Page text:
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Friday, November 10, 2006

Junia, the apostle: Part 13

This is the last example which Wallace and Burer offer to support their argument. It is from Lucian. Harmonides. 1.17,

    ἡ δόξα ἡ παρὰ τῶν πολλῶν καὶ τὸ ἐπίσημον εἴναι ἐν πλήθεσι
    glory before the crowds and fame among the masses
    They write,

      Lucianus speaks of Harmonides the pipeplayer craving fame for his musical abilities to the extent that he wants “glory before the crowds, fame among the masses”. He clearly sees himself as set apart from 'oi polloi'!63

        63 The text goes on to indicate his desire for distinction: Harmonides wants “to be pointed at, and on putting in an appearance anywhere having everyone turn towards me and say my name, ‘That is Harmonides the oustanding piper’” (LCL translation).
    I will take this line and retranslate it first literally, and then according to Wallace and Burer.

      ἡ δόξα ἡ παρὰ τῶν πολλῶν καὶ τὸ ἐπίσημον εἴναι ἐν πλήθεσι
      glory which is from the many and to be distinguished (outstanding) among the multitude
    That is about as literal as one can get. However, W & B are sure that Harmonides sees himself as 'apart from' the crowd so for them this line reads,

      ἡ δόξα ἡ παρὰ τῶν πολλῶν καὶ τὸ ἐπίσημον εἴναι ἐν πλήθεσι
      glory before the many and fame from the multitude
    However, the line contrasts para (from) and en (among) , so it only makes sense to read en (among) with an inclusive meaning. This line will not prove anything in itself, that I can see. Once again, Wallace and Burer must depend on reading into the text information which is not there. So this example cannot be considered evidence for their hypothesis.

    There remains to be presented about 10 texts which support the understanding that Andronicus and Junia are outstanding among the apostles. I realize that the minute detail of this study may have lost many, but it must be remembered that the literal understanding of God's word has been altered to suit the article written by Wallace and Burer. Surely this makes it worthwhile.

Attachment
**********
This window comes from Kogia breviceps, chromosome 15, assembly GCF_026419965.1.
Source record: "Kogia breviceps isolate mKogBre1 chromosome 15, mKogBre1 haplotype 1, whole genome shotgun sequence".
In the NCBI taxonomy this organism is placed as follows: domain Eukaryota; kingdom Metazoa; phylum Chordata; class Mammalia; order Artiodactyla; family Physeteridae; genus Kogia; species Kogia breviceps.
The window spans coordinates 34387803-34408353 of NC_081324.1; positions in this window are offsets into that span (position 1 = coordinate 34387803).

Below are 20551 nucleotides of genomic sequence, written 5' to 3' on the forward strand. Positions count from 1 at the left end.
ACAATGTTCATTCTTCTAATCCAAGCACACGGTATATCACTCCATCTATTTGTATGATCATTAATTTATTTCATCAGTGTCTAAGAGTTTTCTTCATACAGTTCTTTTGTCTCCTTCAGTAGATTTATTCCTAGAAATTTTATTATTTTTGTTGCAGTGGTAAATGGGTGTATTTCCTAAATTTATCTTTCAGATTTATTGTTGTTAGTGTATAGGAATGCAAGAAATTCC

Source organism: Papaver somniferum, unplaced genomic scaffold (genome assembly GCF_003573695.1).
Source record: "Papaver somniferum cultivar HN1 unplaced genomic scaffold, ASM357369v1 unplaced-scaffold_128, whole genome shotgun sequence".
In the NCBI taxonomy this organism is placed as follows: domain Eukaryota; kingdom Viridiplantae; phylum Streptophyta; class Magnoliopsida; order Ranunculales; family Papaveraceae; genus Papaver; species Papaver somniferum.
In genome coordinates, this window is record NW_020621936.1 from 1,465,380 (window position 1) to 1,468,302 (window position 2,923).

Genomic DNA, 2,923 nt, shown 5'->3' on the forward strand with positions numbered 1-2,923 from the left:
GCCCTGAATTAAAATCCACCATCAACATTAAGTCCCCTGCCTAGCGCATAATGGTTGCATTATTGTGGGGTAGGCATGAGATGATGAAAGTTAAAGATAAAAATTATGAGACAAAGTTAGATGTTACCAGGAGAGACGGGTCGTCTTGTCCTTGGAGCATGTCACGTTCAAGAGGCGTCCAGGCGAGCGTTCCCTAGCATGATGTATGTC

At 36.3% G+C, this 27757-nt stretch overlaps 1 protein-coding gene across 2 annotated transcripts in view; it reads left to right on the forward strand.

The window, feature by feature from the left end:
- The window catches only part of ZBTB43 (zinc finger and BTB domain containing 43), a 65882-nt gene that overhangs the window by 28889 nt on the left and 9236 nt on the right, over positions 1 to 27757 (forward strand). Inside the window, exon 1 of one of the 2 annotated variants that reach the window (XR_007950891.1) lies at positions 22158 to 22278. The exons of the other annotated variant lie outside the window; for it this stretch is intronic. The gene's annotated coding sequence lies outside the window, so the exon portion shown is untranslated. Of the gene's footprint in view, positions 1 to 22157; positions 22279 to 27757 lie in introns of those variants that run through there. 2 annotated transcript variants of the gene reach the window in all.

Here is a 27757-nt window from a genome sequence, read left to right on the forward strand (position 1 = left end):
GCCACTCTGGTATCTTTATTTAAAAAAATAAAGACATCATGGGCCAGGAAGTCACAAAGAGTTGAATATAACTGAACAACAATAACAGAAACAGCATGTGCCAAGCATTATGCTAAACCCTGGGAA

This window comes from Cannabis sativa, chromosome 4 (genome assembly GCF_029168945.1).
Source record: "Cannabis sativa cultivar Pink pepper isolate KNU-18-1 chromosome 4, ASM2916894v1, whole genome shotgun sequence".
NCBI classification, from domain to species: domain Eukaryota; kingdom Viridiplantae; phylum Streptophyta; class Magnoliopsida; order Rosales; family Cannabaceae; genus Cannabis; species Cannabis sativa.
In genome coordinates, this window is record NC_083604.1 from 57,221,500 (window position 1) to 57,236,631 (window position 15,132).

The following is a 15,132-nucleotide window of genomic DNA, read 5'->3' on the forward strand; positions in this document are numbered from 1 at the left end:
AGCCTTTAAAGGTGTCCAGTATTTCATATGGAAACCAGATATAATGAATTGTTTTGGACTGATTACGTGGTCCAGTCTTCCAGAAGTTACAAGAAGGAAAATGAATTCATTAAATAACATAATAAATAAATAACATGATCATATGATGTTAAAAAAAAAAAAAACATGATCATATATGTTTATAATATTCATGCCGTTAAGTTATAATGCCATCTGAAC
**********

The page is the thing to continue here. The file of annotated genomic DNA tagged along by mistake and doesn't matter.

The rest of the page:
The King James Version presents a somewhat ambiguous translation, "of note among the apostles". I am concerned that any Bible would depart at this point from a literal and ambiguous reading. To be so sure as to read into the text information which is not there on the basis of evidence in Wallace and Burer's article is surely a misjudgement.



    At Sat Nov 11, 06:19:00 AM, Blogger Peter Kirk said...

    Suzanne, there are all sorts of good reasons why any Bible should "depart ... from a literal and ambiguous reading", at this point and at any point where a literal reading would be ambiguous. Firstly, it is highly unlikely that Paul intended any ambiguity at this point (the ambiguity, if there is any, comes only from our partial understanding of what he wrote), and so it would inaccurate to translate it as ambiguous. Also it is extremely difficult, indeed often impossible, to reflect supposed ambiguities of the source text in a translation. The KJV reading here may just about succeed, but does it preserve the correct balance of probabilities between the two alternatives? I guess that you would disagree with Wallace and Burer on that.

    A much better translation strategy, in cases where there is real uncertainty, is to translate according to the interpretation which the translator considers more probable, and (where the matter is significant, as this one is) put the alternative in a footnote.

    However, I think you and I are edging towards a position of being almost certain that Wallace and Burer's understanding is incorrect, which would justify us in accepting NIV's "outstanding among the apostles" with no need for a footnote.

    Indeed I think if it were not for the issue of whether a woman could be an apostle this interpretation would be accepted as more probable by everyone. And it is in fact a highly dubious translation procedure to adjust one's translation of one work to make it consistent with other works, even by the same author. Paul writes nothing in Romans which could possibly be understood as disqualifying a woman from being an apostle. So the translation of Romans should not be forced into consistency with an interpretation of 1 Corinthians and 1 Timothy.


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